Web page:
There are a lot of different ways to make a deadfall trap.  They all work under the same principle though.

You get a heavy object like a big, flat rock or log.

You use a construction of sticks to prop up the heavy object.

The construction is made in a way that it will fall when an animal touches it.

You put some bait under the trap and wait for an animal to get crushed when the trap is released.

This trap is great for catching mice and rats, but you can make bigger ones for larger game too.  Just be warned that it is easy for the rock to fall on your fingers while setting the trap, so be careful!  The video below shows the paiute version of the deadfall trap, but there are other ways of making it with just notched sticks and no cordage.

4. Bottle Fish Trap

If you go camping or backpacking, you probably hate that there is always trash everywhere.  But, in a survival situation, you’ll probably be glad about it.  Trash means you can usually find something for making an animal trap – like this fish trap out of a plastic bottle.

Just cut the top off of a plastic bottle and invert into the bottle.  Set it in the water with the opening towards the current.  Fish will be able to swim inside but won’t be able to get out!  See more survival fish traps here.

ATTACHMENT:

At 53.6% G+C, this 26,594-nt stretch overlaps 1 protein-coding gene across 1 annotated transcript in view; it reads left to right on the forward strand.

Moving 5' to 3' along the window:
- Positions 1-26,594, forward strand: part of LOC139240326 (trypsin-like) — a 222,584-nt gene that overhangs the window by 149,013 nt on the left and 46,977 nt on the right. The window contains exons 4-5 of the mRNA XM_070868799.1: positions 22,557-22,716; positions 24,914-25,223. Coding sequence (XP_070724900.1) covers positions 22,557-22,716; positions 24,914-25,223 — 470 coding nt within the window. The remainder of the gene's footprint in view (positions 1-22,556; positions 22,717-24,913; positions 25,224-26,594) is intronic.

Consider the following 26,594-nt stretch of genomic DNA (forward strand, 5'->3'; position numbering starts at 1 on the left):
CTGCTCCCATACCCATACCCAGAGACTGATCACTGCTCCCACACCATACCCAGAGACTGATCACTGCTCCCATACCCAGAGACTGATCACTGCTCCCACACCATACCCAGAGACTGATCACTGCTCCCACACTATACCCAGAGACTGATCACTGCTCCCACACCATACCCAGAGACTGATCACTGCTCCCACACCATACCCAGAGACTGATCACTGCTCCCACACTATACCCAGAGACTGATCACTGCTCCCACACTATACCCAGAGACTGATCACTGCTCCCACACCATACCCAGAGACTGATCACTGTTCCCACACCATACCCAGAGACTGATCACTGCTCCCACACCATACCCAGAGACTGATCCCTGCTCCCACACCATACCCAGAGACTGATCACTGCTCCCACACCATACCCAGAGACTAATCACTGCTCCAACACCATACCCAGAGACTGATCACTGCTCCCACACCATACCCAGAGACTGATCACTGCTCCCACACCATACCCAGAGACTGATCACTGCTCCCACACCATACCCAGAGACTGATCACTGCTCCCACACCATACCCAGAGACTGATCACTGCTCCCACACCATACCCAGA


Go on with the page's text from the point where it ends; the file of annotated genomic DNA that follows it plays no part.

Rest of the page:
5. Squirrel Pole

Squirrels are ridiculously fast animals and good luck trying to hunt them down! It is fairly easy to catch them with an improvised snare or “squirrel pole” though.

Find a diagonal branch/pole which is propped up against a tree which gets a lot of squirrel activity.  Then you put a lot of wire nooses all along the pole.  The nooses should be positioned about 2 inches in diameter and 1 inch off of the pole.

The squirrel will have to go through at least one of these nooses when going up/down the pole, causing it to get stuck.

Note that the nooses shouldn’t be near the top or bottom of the pole.  Otherwise, the squirrel might be able to get its feet on the ground or tree branch.  It won’t struggle and fall off the pole, causing it to strangle.

A Few Notes about Animal Traps and Snares for Survival

These traps and snares are for SURVIVAL purposes!  Go ahead and try constructing them for practice, but take them down immediately.  Most places have very strict laws about trapping/snaring animals.  You might be able to test them out for real during hunting season, but always check the laws first.

Also, note that you can’t just set an animal trap or snare and hope to get lucky.

A good survivalist always sets a trap or snare knowing exactly what animal it is intended for.

Traps get baited with foods that the animal would eat in nature.   Snares and traps are set by animal dens, animal trails, or other areas where you know that the intended animal will go.

You also have to check your traps and snares frequently because a predator could get to them before you do!  Don’t give a predator a free dinner when you are struggling for survival.  Otherwise, it will be crickets for dinner again. 😉

Have you tried any of these animal traps and snares?  Join us in our Facebook group for more survival talk and tips!

Image credit: Bushmeat snare trap set” (CC BY-NC-SA 2.0) by  Joel Abroad